Scientific journals provide a wealth of insights and useful ammunition that can boost nearly every facet of product development and commercialization processes. Unlike market research, which is based on stated information, scientific publications shed light on scientists’ actions.
That said, brand and application monitoring in journals isn’t a replacement for traditional market research. Instead, it presents you with another useful source of data that you can incorporate into your market strategy development and tactical execution.
In the spirit of the World Cup, let’s take a look at where each of these data sources scores.
Points for Market Research
- Great for getting researcher input. Sometimes it’s better to go right to the source
- Good way to obtain input for projecting future trends in markets, market share, and emerging markets
- Free form: You can ask anybody, anything
Points Against Market Research
- You get answers, but many factors can impact how good the answers are including:
o Survey questions
o Survey length
o Panel experience
- Often needs large volume of respondents, which can be challenging and expensive
Points for Brand Monitoring
- Tells you what researchers did (e.g. published successfully using a method) not what they thought they did, or somebody else in the lab was doing, or what they thought they might do someday.
- Generally there is a large volume of data available, making it easier to heavily segment and still have enough data to identify trends by region, institution, author and more.
Points Against Brand Monitoring
- Based on journal publications, which tells you about the recent past.
- Not as useful for market sectors that appear less frequently in journals (e.g. pharma)
- Does not provide a direct interaction with respondents
So Who’s the Winner?
The real winner is today’s marketer, market researcher, strategist and other key players in life science firms, because you have two great sources of data that really go well together.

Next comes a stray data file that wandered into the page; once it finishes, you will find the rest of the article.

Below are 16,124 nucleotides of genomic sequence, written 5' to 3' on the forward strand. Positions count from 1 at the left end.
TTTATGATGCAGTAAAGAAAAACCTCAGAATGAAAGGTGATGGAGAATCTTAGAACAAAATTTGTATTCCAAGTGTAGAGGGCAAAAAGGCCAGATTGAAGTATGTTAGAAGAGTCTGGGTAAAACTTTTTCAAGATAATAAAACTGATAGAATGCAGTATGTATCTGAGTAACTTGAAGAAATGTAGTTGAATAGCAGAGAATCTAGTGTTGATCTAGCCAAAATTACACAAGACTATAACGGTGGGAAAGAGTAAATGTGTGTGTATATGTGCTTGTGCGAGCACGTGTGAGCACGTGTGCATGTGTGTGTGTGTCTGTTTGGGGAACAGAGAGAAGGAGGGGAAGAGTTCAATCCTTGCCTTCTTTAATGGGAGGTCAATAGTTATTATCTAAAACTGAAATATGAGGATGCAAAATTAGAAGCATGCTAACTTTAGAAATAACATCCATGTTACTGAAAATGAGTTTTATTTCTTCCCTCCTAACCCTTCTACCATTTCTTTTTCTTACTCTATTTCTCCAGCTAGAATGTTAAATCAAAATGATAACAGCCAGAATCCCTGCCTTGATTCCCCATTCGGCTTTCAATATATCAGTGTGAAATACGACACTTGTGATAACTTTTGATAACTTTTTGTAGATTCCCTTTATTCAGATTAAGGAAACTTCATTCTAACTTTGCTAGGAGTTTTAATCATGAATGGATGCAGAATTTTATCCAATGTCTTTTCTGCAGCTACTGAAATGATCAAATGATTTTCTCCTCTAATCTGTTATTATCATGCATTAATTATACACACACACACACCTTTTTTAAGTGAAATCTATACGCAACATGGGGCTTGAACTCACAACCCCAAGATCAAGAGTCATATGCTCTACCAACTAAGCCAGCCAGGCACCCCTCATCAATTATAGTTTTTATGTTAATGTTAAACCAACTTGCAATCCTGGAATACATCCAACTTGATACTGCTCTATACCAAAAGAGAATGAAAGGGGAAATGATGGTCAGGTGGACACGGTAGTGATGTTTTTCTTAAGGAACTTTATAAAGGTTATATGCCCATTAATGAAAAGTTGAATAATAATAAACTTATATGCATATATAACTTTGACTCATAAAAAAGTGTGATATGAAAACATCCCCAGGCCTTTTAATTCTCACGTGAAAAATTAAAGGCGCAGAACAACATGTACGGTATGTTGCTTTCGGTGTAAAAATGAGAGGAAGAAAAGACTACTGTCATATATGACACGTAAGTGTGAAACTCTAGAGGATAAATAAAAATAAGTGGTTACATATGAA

Market research and peer-review monitoring provide unique insights that address the shortfalls of the other, plus when used together, they can really shine. Consider these scenarios that combine the two:
Using Peer Review to Pre-Segment Market Research Panels
Often market research panels are incentivized to participate in surveys. They might not be experts in the method, the field, or an authority regardless of their experience level.
What if you could pre-stock your panels with key researchers from Asia, who have published more than 20x in stem cell related work? Peer review can help target your market research to the right people.
Dive Into Publication Trends with Market Research
Monitoring your brand or method in peer review journals can yield invaluable insights into emerging trends, competitive dynamics, market share, and growth trajectories to name a few.
One thing this approach will not do though is answer why these trends are occurring. That’s where market research comes in. The good news is that you can dive into the specific trend of interest using the advanced segmented that peer review monitoring provides.
So, when you’re ready to add some depth to your market modeling, brand assessment, or just need another angle to evaluate a strategic opportunity, start listening to peer review, or better yet, contact us and we’ll brainstorm with you.